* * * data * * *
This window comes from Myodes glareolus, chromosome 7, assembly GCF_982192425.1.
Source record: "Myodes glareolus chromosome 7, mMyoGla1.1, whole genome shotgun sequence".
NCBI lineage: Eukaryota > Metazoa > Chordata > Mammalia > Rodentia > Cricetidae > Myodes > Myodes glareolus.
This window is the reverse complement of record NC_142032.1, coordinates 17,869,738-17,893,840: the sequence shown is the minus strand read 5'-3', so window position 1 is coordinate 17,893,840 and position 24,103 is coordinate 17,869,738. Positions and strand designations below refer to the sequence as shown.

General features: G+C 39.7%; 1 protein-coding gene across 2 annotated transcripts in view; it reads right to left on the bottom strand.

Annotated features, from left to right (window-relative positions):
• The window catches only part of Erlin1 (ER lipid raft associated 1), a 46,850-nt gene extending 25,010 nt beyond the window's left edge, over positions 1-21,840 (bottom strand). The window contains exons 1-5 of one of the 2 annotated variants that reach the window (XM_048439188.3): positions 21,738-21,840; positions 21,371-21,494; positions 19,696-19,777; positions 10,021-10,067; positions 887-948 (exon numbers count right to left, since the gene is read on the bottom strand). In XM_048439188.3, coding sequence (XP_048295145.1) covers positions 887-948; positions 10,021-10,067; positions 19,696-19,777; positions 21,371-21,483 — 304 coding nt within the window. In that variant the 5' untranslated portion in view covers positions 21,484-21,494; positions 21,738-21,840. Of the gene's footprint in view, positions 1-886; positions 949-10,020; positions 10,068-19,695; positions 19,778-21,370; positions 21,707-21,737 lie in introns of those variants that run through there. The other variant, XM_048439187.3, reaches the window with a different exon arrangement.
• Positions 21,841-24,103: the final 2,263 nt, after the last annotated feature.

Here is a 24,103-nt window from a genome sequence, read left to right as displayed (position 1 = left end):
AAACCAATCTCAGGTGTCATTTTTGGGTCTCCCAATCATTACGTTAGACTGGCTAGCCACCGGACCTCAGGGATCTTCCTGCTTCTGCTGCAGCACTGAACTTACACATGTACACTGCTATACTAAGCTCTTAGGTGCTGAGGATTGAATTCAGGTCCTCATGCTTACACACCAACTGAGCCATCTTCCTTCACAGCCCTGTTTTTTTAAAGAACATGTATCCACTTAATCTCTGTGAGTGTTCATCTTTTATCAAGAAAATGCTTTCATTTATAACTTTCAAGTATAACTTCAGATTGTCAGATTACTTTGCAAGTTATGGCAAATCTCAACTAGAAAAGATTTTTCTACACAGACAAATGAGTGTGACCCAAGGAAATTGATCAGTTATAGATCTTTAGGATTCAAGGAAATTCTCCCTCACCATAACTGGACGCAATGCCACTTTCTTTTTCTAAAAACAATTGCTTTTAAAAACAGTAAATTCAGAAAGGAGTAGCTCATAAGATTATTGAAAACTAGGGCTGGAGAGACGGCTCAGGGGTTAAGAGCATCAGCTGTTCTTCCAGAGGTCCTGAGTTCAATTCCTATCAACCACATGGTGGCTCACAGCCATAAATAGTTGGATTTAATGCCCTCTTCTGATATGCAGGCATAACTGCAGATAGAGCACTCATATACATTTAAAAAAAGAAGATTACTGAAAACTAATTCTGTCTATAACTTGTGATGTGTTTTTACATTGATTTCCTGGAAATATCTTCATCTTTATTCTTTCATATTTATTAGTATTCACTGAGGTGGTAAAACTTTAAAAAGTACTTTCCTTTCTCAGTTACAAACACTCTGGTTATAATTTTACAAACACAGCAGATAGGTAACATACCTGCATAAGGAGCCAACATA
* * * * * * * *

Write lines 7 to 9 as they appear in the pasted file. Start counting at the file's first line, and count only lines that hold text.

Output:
• The window catches only part of Erlin1 (ER lipid raft associated 1), a 46,850-nt gene extending 25,010 nt beyond the window's left edge, over positions 1-21,840 (bottom strand). The window contains exons 1-5 of one of the 2 annotated variants that reach the window (XM_048439188.3): positions 21,738-21,840; positions 21,371-21,494; positions 19,696-19,777; positions 10,021-10,067; positions 887-948 (exon numbers count right to left, since the gene is read on the bottom strand). In XM_048439188.3, coding sequence (XP_048295145.1) covers positions 887-948; positions 10,021-10,067; positions 19,696-19,777; positions 21,371-21,483 — 304 coding nt within the window. In that variant the 5' untranslated portion in view covers positions 21,484-21,494; positions 21,738-21,840. Of the gene's footprint in view, positions 1-886; positions 949-10,020; positions 10,068-19,695; positions 19,778-21,370; positions 21,707-21,737 lie in introns of those variants that run through there. The other variant, XM_048439187.3, reaches the window with a different exon arrangement.
• Positions 21,841-24,103: the final 2,263 nt, after the last annotated feature.

Here is a 24,103-nt window from a genome sequence, read left to right as displayed (position 1 = left end):